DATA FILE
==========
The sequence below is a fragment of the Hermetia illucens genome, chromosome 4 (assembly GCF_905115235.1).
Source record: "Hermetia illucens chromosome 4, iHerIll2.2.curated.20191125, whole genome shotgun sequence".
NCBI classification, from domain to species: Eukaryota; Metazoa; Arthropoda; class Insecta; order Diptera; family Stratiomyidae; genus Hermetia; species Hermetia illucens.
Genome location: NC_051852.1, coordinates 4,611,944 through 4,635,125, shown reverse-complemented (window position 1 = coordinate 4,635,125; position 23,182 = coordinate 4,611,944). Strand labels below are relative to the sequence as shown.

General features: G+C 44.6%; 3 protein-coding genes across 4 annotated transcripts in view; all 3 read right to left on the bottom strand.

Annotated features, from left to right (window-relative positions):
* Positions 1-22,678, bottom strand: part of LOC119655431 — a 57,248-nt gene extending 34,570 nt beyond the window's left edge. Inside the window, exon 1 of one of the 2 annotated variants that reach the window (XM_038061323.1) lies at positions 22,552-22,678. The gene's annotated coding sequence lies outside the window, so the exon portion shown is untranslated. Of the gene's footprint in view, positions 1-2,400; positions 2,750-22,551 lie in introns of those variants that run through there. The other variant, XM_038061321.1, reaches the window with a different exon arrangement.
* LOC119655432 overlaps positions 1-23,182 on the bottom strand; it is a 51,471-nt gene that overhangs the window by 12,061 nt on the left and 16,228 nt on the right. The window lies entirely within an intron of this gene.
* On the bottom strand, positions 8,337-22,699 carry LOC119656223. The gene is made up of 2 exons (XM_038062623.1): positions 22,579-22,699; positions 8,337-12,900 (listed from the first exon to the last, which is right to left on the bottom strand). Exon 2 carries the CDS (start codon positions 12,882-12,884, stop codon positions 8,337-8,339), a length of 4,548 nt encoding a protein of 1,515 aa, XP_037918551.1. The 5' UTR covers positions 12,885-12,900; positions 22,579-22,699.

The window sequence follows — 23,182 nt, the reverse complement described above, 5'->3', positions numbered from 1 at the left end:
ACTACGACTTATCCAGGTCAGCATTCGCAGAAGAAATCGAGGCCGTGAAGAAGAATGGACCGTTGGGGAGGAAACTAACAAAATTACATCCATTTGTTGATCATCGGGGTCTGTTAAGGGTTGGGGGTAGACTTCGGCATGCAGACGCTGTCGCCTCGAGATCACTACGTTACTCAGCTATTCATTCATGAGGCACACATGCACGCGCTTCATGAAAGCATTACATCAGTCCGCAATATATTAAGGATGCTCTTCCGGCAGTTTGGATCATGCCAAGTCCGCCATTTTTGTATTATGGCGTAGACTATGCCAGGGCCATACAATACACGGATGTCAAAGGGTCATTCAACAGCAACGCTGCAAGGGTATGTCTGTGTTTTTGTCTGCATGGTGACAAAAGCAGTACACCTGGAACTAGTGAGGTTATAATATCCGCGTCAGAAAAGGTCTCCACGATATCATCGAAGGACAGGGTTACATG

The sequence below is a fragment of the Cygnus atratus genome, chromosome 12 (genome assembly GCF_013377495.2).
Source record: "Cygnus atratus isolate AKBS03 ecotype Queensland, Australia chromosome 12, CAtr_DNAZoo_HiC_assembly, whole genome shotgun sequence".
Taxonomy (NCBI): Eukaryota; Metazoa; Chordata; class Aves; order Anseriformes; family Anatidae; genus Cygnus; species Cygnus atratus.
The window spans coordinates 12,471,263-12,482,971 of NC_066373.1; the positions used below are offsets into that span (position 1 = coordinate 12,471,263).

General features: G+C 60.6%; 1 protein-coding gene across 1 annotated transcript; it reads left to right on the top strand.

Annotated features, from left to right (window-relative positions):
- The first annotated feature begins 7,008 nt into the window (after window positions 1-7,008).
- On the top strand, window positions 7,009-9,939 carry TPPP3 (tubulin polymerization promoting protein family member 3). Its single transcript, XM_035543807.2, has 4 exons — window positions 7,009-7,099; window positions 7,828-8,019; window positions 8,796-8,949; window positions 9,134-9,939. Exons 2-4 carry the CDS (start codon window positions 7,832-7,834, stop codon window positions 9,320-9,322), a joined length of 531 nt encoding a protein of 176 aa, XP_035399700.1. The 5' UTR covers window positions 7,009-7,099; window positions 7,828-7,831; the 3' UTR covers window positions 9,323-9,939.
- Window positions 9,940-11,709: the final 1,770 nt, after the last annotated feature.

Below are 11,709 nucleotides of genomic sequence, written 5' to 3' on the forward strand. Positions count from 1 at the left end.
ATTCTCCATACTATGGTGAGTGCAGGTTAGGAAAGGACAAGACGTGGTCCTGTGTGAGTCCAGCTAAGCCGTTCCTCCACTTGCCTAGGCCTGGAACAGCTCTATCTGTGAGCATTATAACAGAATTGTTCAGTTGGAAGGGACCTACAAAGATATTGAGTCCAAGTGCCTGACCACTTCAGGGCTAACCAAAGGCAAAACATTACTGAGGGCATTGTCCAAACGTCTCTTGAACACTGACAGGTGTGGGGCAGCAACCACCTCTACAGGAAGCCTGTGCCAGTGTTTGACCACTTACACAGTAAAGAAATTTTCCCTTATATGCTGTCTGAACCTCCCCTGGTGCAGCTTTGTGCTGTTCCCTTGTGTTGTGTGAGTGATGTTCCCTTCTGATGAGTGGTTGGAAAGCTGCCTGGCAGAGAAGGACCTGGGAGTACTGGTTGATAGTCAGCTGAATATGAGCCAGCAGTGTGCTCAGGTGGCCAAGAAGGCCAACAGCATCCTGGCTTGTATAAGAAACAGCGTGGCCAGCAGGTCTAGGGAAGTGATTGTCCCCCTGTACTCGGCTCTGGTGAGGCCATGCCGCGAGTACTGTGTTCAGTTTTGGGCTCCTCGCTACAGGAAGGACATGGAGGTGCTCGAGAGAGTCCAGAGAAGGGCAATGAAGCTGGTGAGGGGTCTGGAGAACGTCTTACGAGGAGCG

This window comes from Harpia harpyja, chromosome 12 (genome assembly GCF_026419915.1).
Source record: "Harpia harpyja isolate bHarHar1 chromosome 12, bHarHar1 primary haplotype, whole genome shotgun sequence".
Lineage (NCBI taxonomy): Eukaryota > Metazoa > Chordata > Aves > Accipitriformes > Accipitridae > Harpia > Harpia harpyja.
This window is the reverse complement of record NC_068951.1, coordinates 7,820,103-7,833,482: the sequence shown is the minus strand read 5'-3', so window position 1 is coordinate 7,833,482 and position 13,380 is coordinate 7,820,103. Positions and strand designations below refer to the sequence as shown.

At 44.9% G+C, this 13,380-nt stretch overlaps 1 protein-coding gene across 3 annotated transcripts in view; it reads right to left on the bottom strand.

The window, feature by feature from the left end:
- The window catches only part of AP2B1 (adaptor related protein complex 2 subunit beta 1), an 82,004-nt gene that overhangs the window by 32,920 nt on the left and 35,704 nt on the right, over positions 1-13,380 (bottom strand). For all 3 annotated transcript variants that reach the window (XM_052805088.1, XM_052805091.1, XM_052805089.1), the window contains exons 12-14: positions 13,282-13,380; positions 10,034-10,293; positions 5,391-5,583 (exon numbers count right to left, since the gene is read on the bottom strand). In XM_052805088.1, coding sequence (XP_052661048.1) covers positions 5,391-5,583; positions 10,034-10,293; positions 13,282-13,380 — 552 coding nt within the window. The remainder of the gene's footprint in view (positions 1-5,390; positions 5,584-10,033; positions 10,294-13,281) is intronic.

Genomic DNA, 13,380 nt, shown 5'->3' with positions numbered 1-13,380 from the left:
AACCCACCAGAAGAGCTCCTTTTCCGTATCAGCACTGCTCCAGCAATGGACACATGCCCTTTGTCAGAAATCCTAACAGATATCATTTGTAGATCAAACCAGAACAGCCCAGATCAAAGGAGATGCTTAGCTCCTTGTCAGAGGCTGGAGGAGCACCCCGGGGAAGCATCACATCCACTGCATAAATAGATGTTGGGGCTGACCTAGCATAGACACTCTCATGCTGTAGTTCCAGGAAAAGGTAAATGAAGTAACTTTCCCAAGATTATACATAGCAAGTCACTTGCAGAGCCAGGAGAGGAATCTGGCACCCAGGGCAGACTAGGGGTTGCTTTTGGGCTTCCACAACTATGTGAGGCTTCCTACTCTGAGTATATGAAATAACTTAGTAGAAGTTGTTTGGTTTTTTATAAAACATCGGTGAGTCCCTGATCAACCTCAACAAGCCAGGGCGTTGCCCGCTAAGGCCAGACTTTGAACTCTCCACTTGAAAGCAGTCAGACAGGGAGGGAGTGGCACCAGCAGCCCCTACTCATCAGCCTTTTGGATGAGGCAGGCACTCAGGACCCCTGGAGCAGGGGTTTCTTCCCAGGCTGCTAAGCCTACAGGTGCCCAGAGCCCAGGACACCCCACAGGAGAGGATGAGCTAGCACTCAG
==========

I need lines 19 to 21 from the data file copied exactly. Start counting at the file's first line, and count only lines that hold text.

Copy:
- On the top strand, window positions 7,009-9,939 carry TPPP3 (tubulin polymerization promoting protein family member 3). Its single transcript, XM_035543807.2, has 4 exons — window positions 7,009-7,099; window positions 7,828-8,019; window positions 8,796-8,949; window positions 9,134-9,939. Exons 2-4 carry the CDS (start codon window positions 7,832-7,834, stop codon window positions 9,320-9,322), a joined length of 531 nt encoding a protein of 176 aa, XP_035399700.1. The 5' UTR covers window positions 7,009-7,099; window positions 7,828-7,831; the 3' UTR covers window positions 9,323-9,939.
- Window positions 9,940-11,709: the final 1,770 nt, after the last annotated feature.

Below are 11,709 nucleotides of genomic sequence, written 5' to 3' on the forward strand. Positions count from 1 at the left end.